At 6:17 a.m., I walked into my older son’s bedroom and flipped on the light. His face was turned toward the lamp, so he squeezed his eyes shut tighter and twisted his head into his pillow. I sat down on his bed and said good morning.
“What time is it?” he mumbled into his pillow. I glanced at his alarm clock.
“It’s 18 minutes after six,” I said. “Time to get ready for the bus.”
“Six-eighteen,” he said. He’s learning time and money in school, and he’s getting pretty good at both.
And then, because I read a story about the impressions our kids have of us, and because I saw a commercial the night before that showed kids mimicking the behavior of their parents, I had this question buzzing around in my mind as we began our morning wake-up ritual.
“Hey, let me ask you something,” I said. “How would you describe your dad?”
Now, this wasn’t fair of me and I knew it. He was still basically asleep. His mind was primed for another day of second-grade exuberance and angst, possibly still full of Frozen songs from our little movie watch party of the night before.
I asked anyway, even though I wasn’t sure I would like his answer.
As drowsy as he was, he did not hesitate.
“Sweet, kind, funny, courageous,” he said. After a pause, he added, “Likes to play soccer.”
It was as if he had tapped into my mind and pulled out the exact words I would have used to describe him. Except I would have added a few.
Loves to read.
Good at math.
Loves to ride his bike.
Loves his family.
On and on I could go. His answer was not what I expected, but it instantly lifted me emotionally and mentally. I could not stop smiling when I told my wife what he said, and even the morning commute to work couldn’t get me down.
When I think of some of the words he might justifiably have added to his description of me − strict, grumpy, always tired, yells too much, hard to please, sometimes makes kids eat healthy food − I feel exhilarated, but a little guilty, too. Even though I would describe myself differently, he chose to accentuate the characteristics that place me in the most favorable light as a parent. The guilt sneaks in because his act of lifting me up with unvarnished praise also served to remind me that I have a long, long way to go to be the parent − the person − I need to be for him, his brother and their mother.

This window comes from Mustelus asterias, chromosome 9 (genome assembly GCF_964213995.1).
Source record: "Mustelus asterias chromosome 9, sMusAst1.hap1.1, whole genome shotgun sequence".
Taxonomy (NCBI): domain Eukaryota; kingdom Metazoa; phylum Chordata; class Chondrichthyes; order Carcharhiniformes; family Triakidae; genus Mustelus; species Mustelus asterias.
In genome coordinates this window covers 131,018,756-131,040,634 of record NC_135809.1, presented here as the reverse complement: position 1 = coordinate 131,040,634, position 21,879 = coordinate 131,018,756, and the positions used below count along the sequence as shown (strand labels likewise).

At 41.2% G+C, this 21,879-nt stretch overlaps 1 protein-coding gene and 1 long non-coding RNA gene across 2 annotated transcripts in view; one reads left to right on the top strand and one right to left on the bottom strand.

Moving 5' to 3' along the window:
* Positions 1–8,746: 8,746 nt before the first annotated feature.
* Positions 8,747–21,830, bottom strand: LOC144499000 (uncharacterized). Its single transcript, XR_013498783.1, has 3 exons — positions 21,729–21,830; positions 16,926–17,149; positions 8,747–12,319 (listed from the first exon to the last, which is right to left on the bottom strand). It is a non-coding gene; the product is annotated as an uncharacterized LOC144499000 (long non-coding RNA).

I won’t let it go to my head. I know that if I ask the same question at a different time (say, when he’s being forced against his will to spend 10 more minutes on homework instead of watching Clone Wars on Netflix), his answer might be vastly different. But it did feel good to hear it. It does feel good.
Nothing wrong with a little parenting validation from the most relevant source there is, as long as I keep it in perspective.
6 thoughts on “I Asked, He Answered: What My Son Really Thinks of Me”
That’s a sweet story. I haven’t posed that question to my daughters. My girls are in Jr. High and college, so they’d most likely first ask, “Why?”
I agree that you’d probably get a variety of answers from your son, depending on the circumstance. In general, I think that people rarely see us as we’d expect to be seen — especially those closest to us. On many occasions, I’ve laughed so hard that I cried at some of the ways that my daughters have interpreted things that I’ve said, written, or done. Their mismatched feedback sure helps to keep me grounded.
Thanks, Ray. Great to hear from you!
Such a great story! I know I’m fearful of what my 3-year-old might say about me at 6 am!
Thanks! 3-year-olds get a pass. An 8-year-old … he’s liable to say anything. I caught my kid at just the right time. Clearly, he woke up in a charitable mood.
That’s a brave thing, asking that question. You nailed it, though. I wonder why there is a natural inclination to speak well of a parent. I see myself as flawed, but they surprise me with love. Truly something to be thankful for.
No doubt about it, David. Thanks!
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